The successful partnership between researchers at West Virginia University and the Public Employees Insurance Agency in evaluation and improvement of a weight management program is being highlighted by the U.S. Centers for Disease Control and Prevention as a exemplary effort.
The peer-reviewed abstract in the May 2010 edition of the CDC’s electronic journal, Preventing Chronic Disease, “sheds a positive light on efforts to fight obesity in West Virginia and improve people’s health,” said Christiaan G. Abildso, PhD, MPH, from the College of Physical Activites and Sports Sciences, who participated in the study and wrote the article.
“It took trust, confidence and encouragement in the original research efforts to allow our efforts to succeed,” Abildso said. “PEIA took our suggestions, the results of the study, and used them to benefit the state. We’re thankful for their support and openness to work with us.”
While the peer-reviewed abstract is perfect reading for those keen on statistical analyses and research methods, the real story lies in counties scattered throughout West Virginia and how PEIA took the lead in fighting obesity in the state.
PEIA offers medical-related benefits to all active employees of the State of West Virginia, various related state agencies and local governments. Included under the umbrella of numerous care management options, is a comprehensive weight management program at approved sites throughout the state.
“Since 2004, the PEIA weight management program has been a work in progress. When we initiated the program there was very little in the literature to guide us in relation to best practices or outcomes measures,” explained Nidia I. Henderson, PEIA Clinical Services.
The need for results based in a “real world” environment was vital for the program’s future.
That’s how Abildso, along with Sam J. Zizzi, EdD and Bill Reger-Nash, EdD became involved.
In August 2008, the group conducted a survey to see if participants were following the program. They had access to nearly 2,000 records, allowing them to study participants at the 31 sites that offered the program benefit.
“The work of Dr. Abildso and Dr. Zizzi with the WVU College of Physical Activity and Sport Sciences has been invaluable in enabling us to make program adjustments based upon member interviews, focus groups, claims analysis and participant health benefits,” Henderson said. “As we move forward, this work will become even more critical given the challenges we face as a result of the epidemic of obesity and related chronic conditions.”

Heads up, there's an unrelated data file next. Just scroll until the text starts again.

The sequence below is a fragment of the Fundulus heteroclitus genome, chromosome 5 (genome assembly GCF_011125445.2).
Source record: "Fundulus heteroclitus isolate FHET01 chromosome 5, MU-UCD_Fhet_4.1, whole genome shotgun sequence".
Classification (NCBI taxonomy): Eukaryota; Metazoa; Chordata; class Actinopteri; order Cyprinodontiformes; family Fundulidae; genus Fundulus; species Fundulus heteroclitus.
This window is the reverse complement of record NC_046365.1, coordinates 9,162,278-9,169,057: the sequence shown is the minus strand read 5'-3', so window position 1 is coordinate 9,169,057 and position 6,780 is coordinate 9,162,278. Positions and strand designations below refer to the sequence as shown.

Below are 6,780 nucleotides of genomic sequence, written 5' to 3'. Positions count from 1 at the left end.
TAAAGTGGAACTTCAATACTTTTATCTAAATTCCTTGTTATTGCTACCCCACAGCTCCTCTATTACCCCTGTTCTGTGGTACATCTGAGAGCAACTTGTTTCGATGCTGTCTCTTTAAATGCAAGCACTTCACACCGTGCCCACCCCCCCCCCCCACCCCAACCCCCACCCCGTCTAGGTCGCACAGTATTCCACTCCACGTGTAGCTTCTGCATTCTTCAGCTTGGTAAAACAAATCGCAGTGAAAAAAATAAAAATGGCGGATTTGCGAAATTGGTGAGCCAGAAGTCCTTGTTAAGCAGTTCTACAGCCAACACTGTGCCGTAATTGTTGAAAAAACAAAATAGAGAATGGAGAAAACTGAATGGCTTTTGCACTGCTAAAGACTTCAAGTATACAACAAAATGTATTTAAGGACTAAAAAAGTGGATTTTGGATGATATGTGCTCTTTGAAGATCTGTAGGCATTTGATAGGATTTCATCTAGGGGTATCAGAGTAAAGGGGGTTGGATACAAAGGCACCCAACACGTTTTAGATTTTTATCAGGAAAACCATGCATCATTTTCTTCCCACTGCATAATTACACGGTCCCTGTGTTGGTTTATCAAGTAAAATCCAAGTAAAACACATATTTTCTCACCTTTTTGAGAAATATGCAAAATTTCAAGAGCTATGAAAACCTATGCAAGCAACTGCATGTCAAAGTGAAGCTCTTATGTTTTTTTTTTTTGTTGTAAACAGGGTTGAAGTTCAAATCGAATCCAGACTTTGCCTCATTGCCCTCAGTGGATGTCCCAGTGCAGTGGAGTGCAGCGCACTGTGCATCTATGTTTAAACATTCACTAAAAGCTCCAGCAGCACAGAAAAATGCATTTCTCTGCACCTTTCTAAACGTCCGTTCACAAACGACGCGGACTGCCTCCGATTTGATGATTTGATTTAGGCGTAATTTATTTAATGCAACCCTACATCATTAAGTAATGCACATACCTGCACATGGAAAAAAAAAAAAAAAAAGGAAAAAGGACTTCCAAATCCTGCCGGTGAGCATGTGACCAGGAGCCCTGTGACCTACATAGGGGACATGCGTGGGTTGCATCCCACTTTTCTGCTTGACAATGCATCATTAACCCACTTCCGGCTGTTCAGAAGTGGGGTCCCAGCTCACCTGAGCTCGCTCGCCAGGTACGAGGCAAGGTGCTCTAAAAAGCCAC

“This collaboration is truly unique and helps to bring positive attention to the College because we are making an impact on the health of West Virginians,” Zizzi said. “Just as importantly, it shows the leadership and openness of an insurance agency dedicated to provide a quality product through research and evaluation.”
Evaluations of weight management programs in real-world settings are lacking. The RE-AIM (reach, effectiveness, adoption, implementation, maintenance) model was used by the WVU group to evaluate the 12-week PEIA-sponsored weight management intervention by studying individual outcomes. The model provided useful framework to determine program strengths and weaknesses and to present them to the insurance agency and public health decision makers.
The study found that the weight management program is “effective and sustainable,” Abildso said, but needs to be expanded for more public health benefit.
“You want an effective program that reaches as many people as possible,” he said. “The PEIA weight management program, open to members meeting certain criteria, is very easily implemented. One-half of PEIA’s adult members are potentially eligible.”
Abildso wants to help expand the program further and notes that marketing is a key element for continued success. PEIA promotes the program through its participating sites, Worksite Wellness Program, publications and targeted mailings, but according to Henderson, “it never seems like enough.”
Currently, nearly 670 members participate at approximately 60 sites throughout West Virginia. Historically, the program has reached more than 6,000 total participants. Obese insured members are eligible for the program, as are overweight members who also report being treated for hypertension, diabetes, heart disease, metabolic syndrome or sleep apnea.
Participants enroll in the program by calling PEIA to be screened for height, weight and health information, and must have written approval from their primary care physician. Members may stay in the program for two years if they are successful and continue to attend the fitness center on a regular basis.
The weight management program uses a combination of behavior therapy such as food logs, individualized site-based exercise programming and individualized diet therapy. Nurses track monthly participant progress through a web-based database, using weight, BMI, blood pressure readings, body fat percentage, waist circumference and number of site visits.
Other states are aware of the program as PEIA representatives have presented results to the Council of State Governments, the National Governor’s Association and the State and Local Governments Benefits Association. Additionally, PEIA shared its model for weight management and related programs with Tennessee and North Carolina.
Henderson says additional West Virginia plans including Unicare, which services Medicaid recipients in the state, have reviewed PEIA’s model.
CONTACT: Kimberly Cameon, College of Physical Activity and Sport Sciences
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